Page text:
There aren't that many compatriots in Groningen, though she will also feel immediate bonding with Latvians, who speak almost the same (Baltic) language and have a similar culture.
I ask:"What about Estonians?", also a Baltic state, after all.
"Oh no! They are much more similar to the Finnish...a bit more reserved as well."
Well, that's good to know. I wouldn't be surprised if the Dutch were compared to the Flemish, but I would if they were deemed similar to the Germans.
I will ask the Latvian girl who will be cooking for me in December what her opinion is on the matter...
Vilnius (Lithuania) and Riga (Latvia) are now part of Europe and sadly, both are becoming popular destinations for Brittish "stag parties", involving drunk young lads looking for a cheap alcohol and pretty girls. They don't show too much appreciation for its beautiful baroque city centre.
I hope an advantage of joining the EU is an improvement in dental care. Gintare tells me a story about barbaric practices during her childhood including drilling in teeth without painkillers. She was so scared of the dentist she didn't go for seven whole years. At the end of this period, two weeks of dental work were needed to repair the damage!
The soup is delicious, by the way...Gintare's grandmother would be proud.

The potatoes fried in butter with dill are served on the side and are such an easy and effective side dish, I promise myself to make it one day soon. I have to admit, for the borsht/barščiai I will use my own grandmother's recipe!

For those without these loyalty issues, try the Lithuanian version.

Friday, November 03, 2006

Meal 34. Trinidadian Pelau

The Trinidadian Pelau Louise is making for me tonight is not 100% typical; the protein component is not the traditional chicken, but vegetarian "Quorn", made from some kind of fungal protein. Sounds a bit weird, but actually tastes good. The pelau is of Indian origin (like half of the inhabitants of Trinidad, including writer V.S.Naipaul), though similar dishes exist - pilau, pilaf, etc. - from many Central Asian and Middle Eastern countries. The Caribbean character of pelau consists of the coconut cream, hot peppers and gungo peas (a bean with a nutty flavour). And the use of caramelized brown sugar.
It reminds me somewhat of the rice 'n peas from my (11th) Jamaican meal.
I ask Louise what differences there are between Jamaica (my only reference in the Caribbean) and Trinidad. She mentions the fact that the Jamaican men that came to study at her university were always bowled over by the beauty of the (straight-haired Indo-) Trinidadian girls on campus. Louise herself is "easy on the eyes" with her wide smile and stylish dreadlocks, as her husband Douwe (with even longer dreads) must acknowledge. I would never have guessed she was a petrochemical engineer, a profession I associate with ambitious young men in suits. But then, what do I know? I've never knowingly met one, Louise is the first. For her job, she has to be away for two-week periods every month, now in a small town in Germany, working on pipelines buried beneath the ocean floor. Too much time separated from Douwe! I'm guessing her parents in Trinidad must miss their three children a lot, as they are all living in Europe at the moment.
We relive Trini culture by leafing through an illustrated dictionary that includes such phrases as Fresh Water Yankee. The definition is: "A Trini who goes to America and comes back acting and talking Yankee. Originally someone acting Yankee without even going overseas, or crossing salt water." Thus the fresh water reference.
In an online version I also find: Sucuyant, "A Trini vampire that sheds its human skin and flies at night as a ball of fire, sucking the blood of its victims while they sleep." I wish Louise was here to explain that one for me now!
Less menacing is the word maco, meaning a nosy person or a gossip. It's also the name of one of Louise's favorite glossy magazines, filled with peeks into rich Caribbean people's lives. We admire the photos of a leafy garden of a stylish house in Curaçao and fantasize about what it would be like sitting on the porch at night. Quickly reality sets in when Douwe realizes: "We would be scratching ourselves like crazy because of all the mosquitoes!"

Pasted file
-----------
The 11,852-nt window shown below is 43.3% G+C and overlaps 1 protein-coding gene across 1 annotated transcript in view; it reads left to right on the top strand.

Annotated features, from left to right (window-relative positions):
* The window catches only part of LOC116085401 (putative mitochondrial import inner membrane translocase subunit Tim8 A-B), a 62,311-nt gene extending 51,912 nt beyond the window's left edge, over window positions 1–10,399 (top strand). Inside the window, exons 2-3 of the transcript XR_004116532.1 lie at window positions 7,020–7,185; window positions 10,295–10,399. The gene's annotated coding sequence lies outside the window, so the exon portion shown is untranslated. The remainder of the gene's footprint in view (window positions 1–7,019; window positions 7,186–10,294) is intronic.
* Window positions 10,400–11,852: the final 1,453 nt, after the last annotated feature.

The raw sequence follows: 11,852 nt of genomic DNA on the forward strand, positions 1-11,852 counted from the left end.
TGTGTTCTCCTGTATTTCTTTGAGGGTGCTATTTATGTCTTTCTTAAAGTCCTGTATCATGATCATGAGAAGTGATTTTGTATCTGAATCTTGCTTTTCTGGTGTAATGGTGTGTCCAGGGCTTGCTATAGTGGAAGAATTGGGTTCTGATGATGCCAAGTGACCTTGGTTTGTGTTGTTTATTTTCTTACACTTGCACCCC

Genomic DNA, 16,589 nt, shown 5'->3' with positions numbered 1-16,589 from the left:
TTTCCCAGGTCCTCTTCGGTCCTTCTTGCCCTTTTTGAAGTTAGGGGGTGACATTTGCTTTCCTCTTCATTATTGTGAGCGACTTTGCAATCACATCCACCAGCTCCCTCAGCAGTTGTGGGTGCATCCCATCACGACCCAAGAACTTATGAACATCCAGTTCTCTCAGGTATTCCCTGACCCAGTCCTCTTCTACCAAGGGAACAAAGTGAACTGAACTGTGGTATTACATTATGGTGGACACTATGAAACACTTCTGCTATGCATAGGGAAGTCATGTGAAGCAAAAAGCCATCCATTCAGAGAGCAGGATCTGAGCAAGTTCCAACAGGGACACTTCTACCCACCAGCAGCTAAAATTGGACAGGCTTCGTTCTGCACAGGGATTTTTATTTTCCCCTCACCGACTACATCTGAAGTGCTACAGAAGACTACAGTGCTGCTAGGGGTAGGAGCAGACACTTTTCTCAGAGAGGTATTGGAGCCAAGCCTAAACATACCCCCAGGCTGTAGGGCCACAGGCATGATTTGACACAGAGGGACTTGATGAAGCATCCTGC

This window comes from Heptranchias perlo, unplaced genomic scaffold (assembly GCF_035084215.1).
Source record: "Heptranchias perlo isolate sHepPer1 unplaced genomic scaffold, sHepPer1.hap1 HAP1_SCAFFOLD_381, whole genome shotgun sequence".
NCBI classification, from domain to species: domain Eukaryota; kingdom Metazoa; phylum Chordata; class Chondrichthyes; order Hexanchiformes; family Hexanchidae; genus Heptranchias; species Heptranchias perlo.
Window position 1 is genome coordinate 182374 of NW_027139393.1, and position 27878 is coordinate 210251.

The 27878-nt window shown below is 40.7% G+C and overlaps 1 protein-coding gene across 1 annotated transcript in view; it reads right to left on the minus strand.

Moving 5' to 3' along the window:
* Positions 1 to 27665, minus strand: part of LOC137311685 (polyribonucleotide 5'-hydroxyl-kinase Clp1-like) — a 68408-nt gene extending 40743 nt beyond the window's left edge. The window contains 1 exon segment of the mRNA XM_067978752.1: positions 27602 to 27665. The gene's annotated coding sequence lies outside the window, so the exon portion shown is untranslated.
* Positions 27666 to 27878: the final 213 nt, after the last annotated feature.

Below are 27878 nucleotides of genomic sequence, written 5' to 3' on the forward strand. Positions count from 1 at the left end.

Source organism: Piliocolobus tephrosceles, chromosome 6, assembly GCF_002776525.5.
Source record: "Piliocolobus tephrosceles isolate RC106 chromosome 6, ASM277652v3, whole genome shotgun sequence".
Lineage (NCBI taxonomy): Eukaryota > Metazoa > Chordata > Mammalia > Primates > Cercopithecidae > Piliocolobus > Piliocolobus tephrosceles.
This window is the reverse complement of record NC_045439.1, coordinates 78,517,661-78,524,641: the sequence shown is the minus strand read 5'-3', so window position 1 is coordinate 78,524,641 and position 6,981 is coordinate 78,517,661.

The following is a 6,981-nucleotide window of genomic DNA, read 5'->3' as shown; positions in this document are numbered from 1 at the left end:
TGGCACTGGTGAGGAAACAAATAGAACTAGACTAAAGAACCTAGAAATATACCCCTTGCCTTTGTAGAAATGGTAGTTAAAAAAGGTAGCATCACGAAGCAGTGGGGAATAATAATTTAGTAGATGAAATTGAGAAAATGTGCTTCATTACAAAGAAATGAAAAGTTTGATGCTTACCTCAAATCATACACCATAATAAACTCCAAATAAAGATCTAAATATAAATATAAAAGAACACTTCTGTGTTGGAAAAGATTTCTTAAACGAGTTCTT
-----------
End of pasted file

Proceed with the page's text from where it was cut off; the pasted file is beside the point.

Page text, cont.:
Oh well, maybe in our ideal Caribbean home, we would need to build a screened porch. In chilly Amsterdam, Douwe and Louise do have some impressive tropical plants, among them a Monstera deliciosa with incredibly glossy leaves. Their trick is dusting them with some kind of silicone gloves...

Feel like more domestic tips?

Click here for Louise's instructions for making Trini Pelau. Chicken or Quorn, you decide.

Meal 33. Iranian Khoresht Fesenjan

When I meet Vida in person, I am struck by how beautiful and vivacious she is...in our emails beforehand I had just noticed her Dutch was faultless. For this last trait, her husband Eric deserves some of the credit, as he got to know Vida as her tutor of the Dutch language. That he was so eager to teach her voluntarily, might have to do with the first two qualities mentioned!
Together, they have created a very cosy home and two gorgeous and sweet kids, Atousa and Kian. These guys are very happy Vida is making Khoresht Fesenjan tonight, as they love Iranian food, and don't get to eat it all that often. Vida tells me how some of her childhood memories come back when she sees them eat.

They fight over the crisp little potato slices served with the rice, just as Vida and her siblings did way back when.
In general, she finds Iranian food a bit unhealthy, devoid of vegetables, save one exception: the ever-present sabzi (herbs or green vegetables). She has made a beautiful dish of sabzi, with elegantly curled spring onions, and radishes made to look like little flowers. We eat this with feta cheese and thin bread, together this is called Naan-0-Paneer-0-Sabzi. Sounds pretty exotic (and similar to Indian meals with naan and paneer), but it just means "Bread-with-Cheese-with-Herbs".

I am quite amazed by the combination of walnut and pomegranate sauce for the chicken, the Khoresht Fesenjan. The only other nutty sauce I know, is the famous Indonesian peanut sauce (see Meal 31 as well). And I have to admit, I've never made anything with pomegranate. It mostly reminds me of the less innocent grenades, the weapon which is named after this fruit. Vida had a special bottle of Iranian syrup for this recipe, but you can also use pomegranate juice, which is available in most big supermarkets (and which we drink to accompany our meal).
After enjoying our really Iranian food, we are treated to a less typical Toblerone chocolate fondue. Yummy! If you understand Farsi, you can read about it on Vida's own blog.
And to top it all off, our after dinner entertainment is provided by Kian playing the keyboard and Atousa giving us a little concert with her recorder. So sweet...

If you'd like to try the walnut&pomegranate sauce or the bread-with-cheese-with-herbs, click here to view the recipes:

Khoresht Fesenjan